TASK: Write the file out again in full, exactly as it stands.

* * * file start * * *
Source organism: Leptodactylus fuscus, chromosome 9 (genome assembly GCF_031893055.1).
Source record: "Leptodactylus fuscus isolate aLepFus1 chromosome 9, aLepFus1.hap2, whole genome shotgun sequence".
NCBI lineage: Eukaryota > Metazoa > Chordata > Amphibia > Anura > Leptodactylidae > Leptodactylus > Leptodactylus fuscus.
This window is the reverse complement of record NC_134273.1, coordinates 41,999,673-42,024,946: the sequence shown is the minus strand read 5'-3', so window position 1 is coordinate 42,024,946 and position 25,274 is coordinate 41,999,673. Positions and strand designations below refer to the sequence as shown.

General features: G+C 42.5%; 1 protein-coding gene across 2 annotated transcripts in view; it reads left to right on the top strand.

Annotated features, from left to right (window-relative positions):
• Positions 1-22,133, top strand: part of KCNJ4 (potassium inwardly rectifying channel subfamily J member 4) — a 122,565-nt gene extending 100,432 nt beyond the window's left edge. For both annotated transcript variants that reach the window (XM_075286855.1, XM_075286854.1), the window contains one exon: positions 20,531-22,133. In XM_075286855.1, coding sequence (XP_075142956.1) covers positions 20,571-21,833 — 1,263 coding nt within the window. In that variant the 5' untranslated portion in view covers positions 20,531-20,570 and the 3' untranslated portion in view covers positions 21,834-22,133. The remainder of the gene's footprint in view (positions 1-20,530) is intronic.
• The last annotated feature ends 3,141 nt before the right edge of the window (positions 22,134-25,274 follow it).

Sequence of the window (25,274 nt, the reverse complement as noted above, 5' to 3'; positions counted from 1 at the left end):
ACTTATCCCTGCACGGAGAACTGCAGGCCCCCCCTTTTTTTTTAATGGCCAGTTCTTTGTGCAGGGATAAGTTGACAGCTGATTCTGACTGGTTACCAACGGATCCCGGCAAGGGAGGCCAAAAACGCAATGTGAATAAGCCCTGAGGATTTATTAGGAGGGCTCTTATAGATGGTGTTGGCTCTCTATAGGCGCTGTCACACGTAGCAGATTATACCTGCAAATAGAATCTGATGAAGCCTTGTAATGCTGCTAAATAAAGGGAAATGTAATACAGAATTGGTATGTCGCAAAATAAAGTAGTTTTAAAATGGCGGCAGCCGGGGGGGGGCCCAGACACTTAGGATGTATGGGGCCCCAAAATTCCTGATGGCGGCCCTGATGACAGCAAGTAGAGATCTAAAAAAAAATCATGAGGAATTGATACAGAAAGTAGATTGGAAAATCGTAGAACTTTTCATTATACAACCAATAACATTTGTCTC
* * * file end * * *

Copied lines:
Source organism: Leptodactylus fuscus, chromosome 9 (genome assembly GCF_031893055.1).
Source record: "Leptodactylus fuscus isolate aLepFus1 chromosome 9, aLepFus1.hap2, whole genome shotgun sequence".
NCBI lineage: Eukaryota > Metazoa > Chordata > Amphibia > Anura > Leptodactylidae > Leptodactylus > Leptodactylus fuscus.
This window is the reverse complement of record NC_134273.1, coordinates 41,999,673-42,024,946: the sequence shown is the minus strand read 5'-3', so window position 1 is coordinate 42,024,946 and position 25,274 is coordinate 41,999,673. Positions and strand designations below refer to the sequence as shown.

General features: G+C 42.5%; 1 protein-coding gene across 2 annotated transcripts in view; it reads left to right on the top strand.

Annotated features, from left to right (window-relative positions):
• Positions 1-22,133, top strand: part of KCNJ4 (potassium inwardly rectifying channel subfamily J member 4) — a 122,565-nt gene extending 100,432 nt beyond the window's left edge. For both annotated transcript variants that reach the window (XM_075286855.1, XM_075286854.1), the window contains one exon: positions 20,531-22,133. In XM_075286855.1, coding sequence (XP_075142956.1) covers positions 20,571-21,833 — 1,263 coding nt within the window. In that variant the 5' untranslated portion in view covers positions 20,531-20,570 and the 3' untranslated portion in view covers positions 21,834-22,133. The remainder of the gene's footprint in view (positions 1-20,530) is intronic.
• The last annotated feature ends 3,141 nt before the right edge of the window (positions 22,134-25,274 follow it).

Sequence of the window (25,274 nt, the reverse complement as noted above, 5' to 3'; positions counted from 1 at the left end):
ACTTATCCCTGCACGGAGAACTGCAGGCCCCCCCTTTTTTTTTAATGGCCAGTTCTTTGTGCAGGGATAAGTTGACAGCTGATTCTGACTGGTTACCAACGGATCCCGGCAAGGGAGGCCAAAAACGCAATGTGAATAAGCCCTGAGGATTTATTAGGAGGGCTCTTATAGATGGTGTTGGCTCTCTATAGGCGCTGTCACACGTAGCAGATTATACCTGCAAATAGAATCTGATGAAGCCTTGTAATGCTGCTAAATAAAGGGAAATGTAATACAGAATTGGTATGTCGCAAAATAAAGTAGTTTTAAAATGGCGGCAGCCGGGGGGGGGCCCAGACACTTAGGATGTATGGGGCCCCAAAATTCCTGATGGCGGCCCTGATGACAGCAAGTAGAGATCTAAAAAAAAATCATGAGGAATTGATACAGAAAGTAGATTGGAAAATCGTAGAACTTTTCATTATACAACCAATAACATTTGTCTC